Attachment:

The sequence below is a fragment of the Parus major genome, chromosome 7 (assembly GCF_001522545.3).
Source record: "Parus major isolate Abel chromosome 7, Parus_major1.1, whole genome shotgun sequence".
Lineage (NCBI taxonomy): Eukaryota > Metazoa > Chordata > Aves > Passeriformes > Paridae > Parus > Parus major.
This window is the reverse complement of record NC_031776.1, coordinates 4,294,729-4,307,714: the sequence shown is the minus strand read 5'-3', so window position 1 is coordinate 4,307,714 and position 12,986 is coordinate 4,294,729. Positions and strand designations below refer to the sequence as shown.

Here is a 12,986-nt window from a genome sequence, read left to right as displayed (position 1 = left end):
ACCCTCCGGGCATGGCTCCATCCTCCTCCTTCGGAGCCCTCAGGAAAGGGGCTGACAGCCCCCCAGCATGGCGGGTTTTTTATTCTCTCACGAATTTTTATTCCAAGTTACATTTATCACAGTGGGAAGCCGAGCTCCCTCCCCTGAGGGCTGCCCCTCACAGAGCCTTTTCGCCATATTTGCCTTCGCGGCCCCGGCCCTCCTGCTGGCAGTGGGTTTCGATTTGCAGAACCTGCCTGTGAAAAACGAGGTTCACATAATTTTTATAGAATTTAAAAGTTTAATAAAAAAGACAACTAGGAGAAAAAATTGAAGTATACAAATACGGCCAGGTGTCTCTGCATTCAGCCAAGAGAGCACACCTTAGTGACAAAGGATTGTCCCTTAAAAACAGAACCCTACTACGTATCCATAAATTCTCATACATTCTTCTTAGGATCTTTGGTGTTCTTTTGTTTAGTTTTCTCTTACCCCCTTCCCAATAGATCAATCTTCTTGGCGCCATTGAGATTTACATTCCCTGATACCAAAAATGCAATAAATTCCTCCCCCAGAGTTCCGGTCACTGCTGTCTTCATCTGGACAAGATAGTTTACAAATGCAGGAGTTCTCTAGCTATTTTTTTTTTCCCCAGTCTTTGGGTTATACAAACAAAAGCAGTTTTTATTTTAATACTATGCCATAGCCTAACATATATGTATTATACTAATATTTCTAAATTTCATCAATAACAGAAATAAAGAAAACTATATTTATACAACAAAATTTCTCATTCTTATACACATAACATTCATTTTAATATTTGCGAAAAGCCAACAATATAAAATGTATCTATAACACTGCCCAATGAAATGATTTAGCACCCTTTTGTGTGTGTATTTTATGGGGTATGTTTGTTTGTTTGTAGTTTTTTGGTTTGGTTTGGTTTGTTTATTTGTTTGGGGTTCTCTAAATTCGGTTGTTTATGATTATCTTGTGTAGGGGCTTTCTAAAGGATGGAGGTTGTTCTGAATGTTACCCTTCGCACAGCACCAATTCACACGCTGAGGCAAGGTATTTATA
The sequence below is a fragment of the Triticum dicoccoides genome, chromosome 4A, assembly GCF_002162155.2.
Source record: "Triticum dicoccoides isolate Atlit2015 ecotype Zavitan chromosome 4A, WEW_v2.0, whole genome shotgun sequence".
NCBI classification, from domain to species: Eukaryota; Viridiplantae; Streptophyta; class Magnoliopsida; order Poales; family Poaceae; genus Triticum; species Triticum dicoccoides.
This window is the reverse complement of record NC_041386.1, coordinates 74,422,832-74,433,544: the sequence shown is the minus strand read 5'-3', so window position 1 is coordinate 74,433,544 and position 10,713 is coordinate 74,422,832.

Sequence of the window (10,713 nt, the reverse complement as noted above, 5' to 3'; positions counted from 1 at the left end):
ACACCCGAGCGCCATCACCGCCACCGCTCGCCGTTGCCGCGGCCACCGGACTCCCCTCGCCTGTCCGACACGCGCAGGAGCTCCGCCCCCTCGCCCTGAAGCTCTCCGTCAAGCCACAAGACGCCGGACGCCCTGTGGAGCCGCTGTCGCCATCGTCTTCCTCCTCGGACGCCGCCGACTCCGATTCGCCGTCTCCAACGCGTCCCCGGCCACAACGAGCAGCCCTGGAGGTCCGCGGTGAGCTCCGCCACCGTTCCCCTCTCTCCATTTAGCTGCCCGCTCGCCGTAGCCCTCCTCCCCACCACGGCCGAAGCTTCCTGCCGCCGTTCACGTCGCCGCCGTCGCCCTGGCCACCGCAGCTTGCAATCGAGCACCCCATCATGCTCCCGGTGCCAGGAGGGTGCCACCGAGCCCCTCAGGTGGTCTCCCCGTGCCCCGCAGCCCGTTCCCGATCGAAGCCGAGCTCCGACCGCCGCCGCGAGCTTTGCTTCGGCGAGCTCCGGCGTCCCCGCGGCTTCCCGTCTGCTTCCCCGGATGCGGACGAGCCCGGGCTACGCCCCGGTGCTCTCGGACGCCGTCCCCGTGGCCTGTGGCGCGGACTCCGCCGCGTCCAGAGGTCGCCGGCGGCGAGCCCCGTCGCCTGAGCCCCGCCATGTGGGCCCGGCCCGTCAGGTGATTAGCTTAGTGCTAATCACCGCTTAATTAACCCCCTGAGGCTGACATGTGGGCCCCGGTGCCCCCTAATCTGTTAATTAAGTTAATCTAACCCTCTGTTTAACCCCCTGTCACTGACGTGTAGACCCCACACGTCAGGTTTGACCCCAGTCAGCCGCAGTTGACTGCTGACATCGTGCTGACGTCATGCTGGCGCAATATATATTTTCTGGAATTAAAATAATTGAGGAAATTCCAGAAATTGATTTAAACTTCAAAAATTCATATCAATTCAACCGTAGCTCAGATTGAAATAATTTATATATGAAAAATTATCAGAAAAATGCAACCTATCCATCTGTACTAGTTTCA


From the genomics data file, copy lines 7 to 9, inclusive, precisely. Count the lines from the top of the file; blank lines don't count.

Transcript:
The sequence below is a fragment of the Triticum dicoccoides genome, chromosome 4A, assembly GCF_002162155.2.
Source record: "Triticum dicoccoides isolate Atlit2015 ecotype Zavitan chromosome 4A, WEW_v2.0, whole genome shotgun sequence".
NCBI classification, from domain to species: Eukaryota; Viridiplantae; Streptophyta; class Magnoliopsida; order Poales; family Poaceae; genus Triticum; species Triticum dicoccoides.